Too much stimulation leads to too much stress

You don’t have to answer every email sent your way or keep your iPhone ringer on 24/7

Special to The TribuneFebruary 12, 2014 

20110809 Tech addict


We’re all familiar with the clutter we find in our glove compartments and closets, but there’s a second kind of clutter that occurs in our thoughts that is equally disruptive to our lives.

This psychic chaos stems from a variety of causes. The first is excessive external stimulation. Seeing 20 unanswered emails every time we check our iPhones high alert. We think, “I need to take care of those when I have a free moment.” Tensions invariably mount. We feel pressured and overbooked.

Electronic media are a virtual petri dish of hyper-stimulation. Every tweet, Instagram or text clamors for attention and quickly hogs our emotional bandwidth. Sure, lots of screen time is required for work, but equal parts are devoted to pleasure. While it’s fun to hear about friends’ antics and see photos of your niece’s new baby, too much leads to internal anarchy.

How we think affects our mind-set, too. If we tell ourselves, “This is the worst outcome possible!” or, “I’ve always got too much to do!” then our brains go into overdrive. Thoughts start firing at breakneck speed. We’re immediately overwhelmed.

Certain mental conditions are well known for their chaotic thought processes. People with phobias have recurring, irrational fears about specific situations, such as flying or receiving injections.

Those with generalized anxiety disorder perennially fret about the next awful event on their horizon. Those with attention deficit disorder flit from one thought to the next and are easily distracted by external stimuli.

Whatever the source, the outcome is the same. Psychic chaos interferes with our ability to focus. We feel pulled in a hundred directions at once. Stress levels soar, and we feel chronically out of control. Insomnia is rampant; it’s impossible to turn the chaos off.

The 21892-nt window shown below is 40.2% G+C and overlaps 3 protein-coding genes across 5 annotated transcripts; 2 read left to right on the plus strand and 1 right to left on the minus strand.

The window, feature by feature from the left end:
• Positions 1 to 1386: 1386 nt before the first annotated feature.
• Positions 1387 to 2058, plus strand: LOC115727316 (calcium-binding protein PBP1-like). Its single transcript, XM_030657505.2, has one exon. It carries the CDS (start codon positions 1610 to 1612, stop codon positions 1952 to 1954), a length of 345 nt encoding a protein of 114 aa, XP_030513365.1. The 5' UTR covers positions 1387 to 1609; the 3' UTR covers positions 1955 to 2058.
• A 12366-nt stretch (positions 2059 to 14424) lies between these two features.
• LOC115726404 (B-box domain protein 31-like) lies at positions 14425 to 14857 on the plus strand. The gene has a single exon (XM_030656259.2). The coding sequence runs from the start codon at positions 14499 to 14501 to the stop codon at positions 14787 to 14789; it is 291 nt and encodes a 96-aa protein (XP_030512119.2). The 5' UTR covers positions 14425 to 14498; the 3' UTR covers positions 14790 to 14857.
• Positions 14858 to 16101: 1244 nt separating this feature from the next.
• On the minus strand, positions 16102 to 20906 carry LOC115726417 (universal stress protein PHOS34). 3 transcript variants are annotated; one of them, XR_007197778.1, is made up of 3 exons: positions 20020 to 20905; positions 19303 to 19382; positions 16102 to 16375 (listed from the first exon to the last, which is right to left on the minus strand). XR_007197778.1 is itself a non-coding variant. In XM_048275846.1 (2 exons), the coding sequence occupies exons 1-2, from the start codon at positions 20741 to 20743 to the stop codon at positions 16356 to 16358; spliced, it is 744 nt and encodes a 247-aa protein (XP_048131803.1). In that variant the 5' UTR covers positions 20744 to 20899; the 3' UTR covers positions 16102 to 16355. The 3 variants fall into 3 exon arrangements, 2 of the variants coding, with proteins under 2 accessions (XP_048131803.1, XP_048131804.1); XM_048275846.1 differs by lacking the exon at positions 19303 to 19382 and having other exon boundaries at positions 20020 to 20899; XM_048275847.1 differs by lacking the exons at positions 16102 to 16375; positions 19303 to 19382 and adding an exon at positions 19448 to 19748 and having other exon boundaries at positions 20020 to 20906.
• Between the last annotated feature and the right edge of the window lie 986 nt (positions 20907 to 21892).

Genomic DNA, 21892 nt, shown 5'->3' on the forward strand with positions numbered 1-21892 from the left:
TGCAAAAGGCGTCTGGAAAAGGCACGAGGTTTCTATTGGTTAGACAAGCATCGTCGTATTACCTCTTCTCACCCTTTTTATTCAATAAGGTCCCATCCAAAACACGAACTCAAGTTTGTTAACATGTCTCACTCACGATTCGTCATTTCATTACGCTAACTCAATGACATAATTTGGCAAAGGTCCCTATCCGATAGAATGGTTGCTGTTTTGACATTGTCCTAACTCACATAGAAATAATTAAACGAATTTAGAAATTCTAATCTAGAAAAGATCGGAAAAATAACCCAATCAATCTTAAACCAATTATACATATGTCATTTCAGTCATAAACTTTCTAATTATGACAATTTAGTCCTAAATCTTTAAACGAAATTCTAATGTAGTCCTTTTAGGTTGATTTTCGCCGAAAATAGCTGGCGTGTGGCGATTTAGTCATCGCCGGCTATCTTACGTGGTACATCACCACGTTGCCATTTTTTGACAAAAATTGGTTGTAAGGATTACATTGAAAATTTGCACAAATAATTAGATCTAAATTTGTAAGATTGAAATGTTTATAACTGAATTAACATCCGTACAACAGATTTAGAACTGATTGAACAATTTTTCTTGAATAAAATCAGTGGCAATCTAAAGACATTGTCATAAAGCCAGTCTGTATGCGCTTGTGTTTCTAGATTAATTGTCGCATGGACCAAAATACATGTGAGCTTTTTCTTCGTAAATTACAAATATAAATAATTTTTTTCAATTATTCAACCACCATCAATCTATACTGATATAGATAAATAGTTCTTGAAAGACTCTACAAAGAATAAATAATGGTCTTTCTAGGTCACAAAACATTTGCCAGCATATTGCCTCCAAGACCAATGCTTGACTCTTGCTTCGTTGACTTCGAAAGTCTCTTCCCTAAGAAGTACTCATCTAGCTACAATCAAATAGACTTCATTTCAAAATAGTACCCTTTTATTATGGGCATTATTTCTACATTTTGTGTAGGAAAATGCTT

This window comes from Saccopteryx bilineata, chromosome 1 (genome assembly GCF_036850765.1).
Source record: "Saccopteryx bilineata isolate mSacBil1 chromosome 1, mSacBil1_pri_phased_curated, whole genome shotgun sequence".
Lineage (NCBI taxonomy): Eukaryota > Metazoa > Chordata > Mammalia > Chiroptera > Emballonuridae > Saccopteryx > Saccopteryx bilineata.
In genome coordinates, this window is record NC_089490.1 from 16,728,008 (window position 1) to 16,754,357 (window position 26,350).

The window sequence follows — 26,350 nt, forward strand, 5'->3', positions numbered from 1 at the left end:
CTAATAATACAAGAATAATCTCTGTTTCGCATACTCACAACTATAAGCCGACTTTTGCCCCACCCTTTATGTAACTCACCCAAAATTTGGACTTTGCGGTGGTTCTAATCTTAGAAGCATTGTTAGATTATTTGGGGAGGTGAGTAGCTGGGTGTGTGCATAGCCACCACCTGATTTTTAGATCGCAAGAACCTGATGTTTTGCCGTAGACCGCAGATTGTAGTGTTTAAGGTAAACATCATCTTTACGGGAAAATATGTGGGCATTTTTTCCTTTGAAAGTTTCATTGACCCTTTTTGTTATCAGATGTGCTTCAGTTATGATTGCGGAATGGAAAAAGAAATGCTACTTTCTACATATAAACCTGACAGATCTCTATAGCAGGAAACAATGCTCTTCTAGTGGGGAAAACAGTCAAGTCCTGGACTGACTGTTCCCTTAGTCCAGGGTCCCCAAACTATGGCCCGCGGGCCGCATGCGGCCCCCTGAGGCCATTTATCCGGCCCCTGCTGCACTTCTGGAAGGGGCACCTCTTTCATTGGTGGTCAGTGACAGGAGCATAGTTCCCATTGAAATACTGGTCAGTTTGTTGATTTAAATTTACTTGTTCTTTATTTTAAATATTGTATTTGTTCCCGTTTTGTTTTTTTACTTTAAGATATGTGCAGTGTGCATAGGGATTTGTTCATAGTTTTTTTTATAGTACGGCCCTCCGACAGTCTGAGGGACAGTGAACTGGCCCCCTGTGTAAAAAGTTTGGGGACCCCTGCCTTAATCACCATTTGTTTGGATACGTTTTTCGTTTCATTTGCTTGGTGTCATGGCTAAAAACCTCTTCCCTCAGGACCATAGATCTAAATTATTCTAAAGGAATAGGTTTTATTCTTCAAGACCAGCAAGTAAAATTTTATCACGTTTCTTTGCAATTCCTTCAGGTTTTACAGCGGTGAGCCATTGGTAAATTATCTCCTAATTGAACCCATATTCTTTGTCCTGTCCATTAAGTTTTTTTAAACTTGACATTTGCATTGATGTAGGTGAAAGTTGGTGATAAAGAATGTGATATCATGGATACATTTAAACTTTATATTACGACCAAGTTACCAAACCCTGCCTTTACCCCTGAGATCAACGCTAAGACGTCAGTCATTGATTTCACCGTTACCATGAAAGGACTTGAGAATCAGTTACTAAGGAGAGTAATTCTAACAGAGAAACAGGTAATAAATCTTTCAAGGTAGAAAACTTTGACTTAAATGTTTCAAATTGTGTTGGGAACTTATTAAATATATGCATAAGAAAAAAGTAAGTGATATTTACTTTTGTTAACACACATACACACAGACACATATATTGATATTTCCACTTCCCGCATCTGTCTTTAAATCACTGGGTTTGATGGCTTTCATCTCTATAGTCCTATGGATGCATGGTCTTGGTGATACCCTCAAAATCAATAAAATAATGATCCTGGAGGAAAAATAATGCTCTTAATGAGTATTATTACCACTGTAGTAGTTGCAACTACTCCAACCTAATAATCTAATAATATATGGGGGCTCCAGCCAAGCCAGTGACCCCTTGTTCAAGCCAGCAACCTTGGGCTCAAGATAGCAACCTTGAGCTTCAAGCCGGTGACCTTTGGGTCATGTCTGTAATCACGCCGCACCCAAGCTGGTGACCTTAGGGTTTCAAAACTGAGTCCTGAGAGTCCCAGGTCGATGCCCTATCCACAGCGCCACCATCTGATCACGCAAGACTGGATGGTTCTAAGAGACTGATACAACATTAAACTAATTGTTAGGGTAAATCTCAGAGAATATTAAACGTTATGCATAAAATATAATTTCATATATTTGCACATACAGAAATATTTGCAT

Fortunately, all clutter is similar, whether it’s on our desktop or in our brains. Recognizing its existence and clearing out the psychological trash makes room for what’s important: a calmer, saner life.


• Change your thought patterns. Tune in to your internal dialogue. Is it filled with high drama? Do you frequently make a bad situation seem even worse? Then consider different verbiage. Phrases such as “I’m going to be fine” and “that’s not my problem” help you relax and think more clearly.

• Leave your cellphone at home. You don’t need to be reachable 24/7. Plus it minimizes the temptation to update your status every 15 minutes. Take periodic breaks to reclaim a sense of balance.

• Cut down on emails. We all get too much email. Luckily, we can sort out which to keep and get rid of all the rest. Unsubscribe whenever you can. Send unwanted email to the junk folder. Better yet, be judicious about who gets your email address. Avert headaches before they start.

• Get control of screen time. Decide how often you check your email. Once or twice a day may be enough. Also, cease computer activity after 8 p.m. You need personal time for yourself and family. You’ll also have more time to wind down before going to bed.

• Disconnect from unnecessary electronics. Do you really need Twitter, Facebook, Snapchat and texting? Make a conscious decision where to expend your energies. Leave Farmville and Words With Friends to someone else.

• Learn to meditate. Meditation is the simplest way to cleanse your mental palate. Start by sitting still with your eyes closed in a quiet place. Notice thoughts that arise. Don’t judge or try to control them. Focus attention on your breathing. Allow it to slow down. Practice this exercise for 15 minutes every day. You’ll be amazed how uncluttered you’ll feel.

Linda Lewis Griffith is a local marriage and family therapist. For information or to contact her, visit

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